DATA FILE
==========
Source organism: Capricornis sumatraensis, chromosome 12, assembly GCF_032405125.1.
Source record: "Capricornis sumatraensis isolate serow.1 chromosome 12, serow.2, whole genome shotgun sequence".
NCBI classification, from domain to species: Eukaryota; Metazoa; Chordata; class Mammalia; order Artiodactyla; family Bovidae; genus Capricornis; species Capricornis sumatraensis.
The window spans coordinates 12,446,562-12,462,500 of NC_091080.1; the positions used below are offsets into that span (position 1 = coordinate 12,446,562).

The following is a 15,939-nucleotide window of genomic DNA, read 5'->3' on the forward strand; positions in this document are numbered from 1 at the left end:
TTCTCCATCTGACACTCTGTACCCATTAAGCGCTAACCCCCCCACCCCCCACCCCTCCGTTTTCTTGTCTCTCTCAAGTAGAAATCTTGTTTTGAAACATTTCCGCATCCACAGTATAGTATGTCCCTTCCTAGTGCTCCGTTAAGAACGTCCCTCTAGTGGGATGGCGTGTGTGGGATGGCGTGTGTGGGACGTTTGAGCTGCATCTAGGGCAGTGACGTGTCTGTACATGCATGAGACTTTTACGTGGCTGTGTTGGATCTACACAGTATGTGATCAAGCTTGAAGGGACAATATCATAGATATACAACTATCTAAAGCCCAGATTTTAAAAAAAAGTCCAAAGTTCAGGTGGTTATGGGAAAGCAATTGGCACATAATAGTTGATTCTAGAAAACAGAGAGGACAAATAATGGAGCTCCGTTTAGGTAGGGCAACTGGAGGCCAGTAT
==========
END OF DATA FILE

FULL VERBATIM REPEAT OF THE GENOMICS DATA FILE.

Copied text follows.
Source organism: Capricornis sumatraensis, chromosome 12, assembly GCF_032405125.1.
Source record: "Capricornis sumatraensis isolate serow.1 chromosome 12, serow.2, whole genome shotgun sequence".
NCBI classification, from domain to species: Eukaryota; Metazoa; Chordata; class Mammalia; order Artiodactyla; family Bovidae; genus Capricornis; species Capricornis sumatraensis.
The window spans coordinates 12,446,562-12,462,500 of NC_091080.1; the positions used below are offsets into that span (position 1 = coordinate 12,446,562).

The following is a 15,939-nucleotide window of genomic DNA, read 5'->3' on the forward strand; positions in this document are numbered from 1 at the left end:
TTCTCCATCTGACACTCTGTACCCATTAAGCGCTAACCCCCCCACCCCCCACCCCTCCGTTTTCTTGTCTCTCTCAAGTAGAAATCTTGTTTTGAAACATTTCCGCATCCACAGTATAGTATGTCCCTTCCTAGTGCTCCGTTAAGAACGTCCCTCTAGTGGGATGGCGTGTGTGGGATGGCGTGTGTGGGACGTTTGAGCTGCATCTAGGGCAGTGACGTGTCTGTACATGCATGAGACTTTTACGTGGCTGTGTTGGATCTACACAGTATGTGATCAAGCTTGAAGGGACAATATCATAGATATACAACTATCTAAAGCCCAGATTTTAAAAAAAAGTCCAAAGTTCAGGTGGTTATGGGAAAGCAATTGGCACATAATAGTTGATTCTAGAAAACAGAGAGGACAAATAATGGAGCTCCGTTTAGGTAGGGCAACTGGAGGCCAGTAT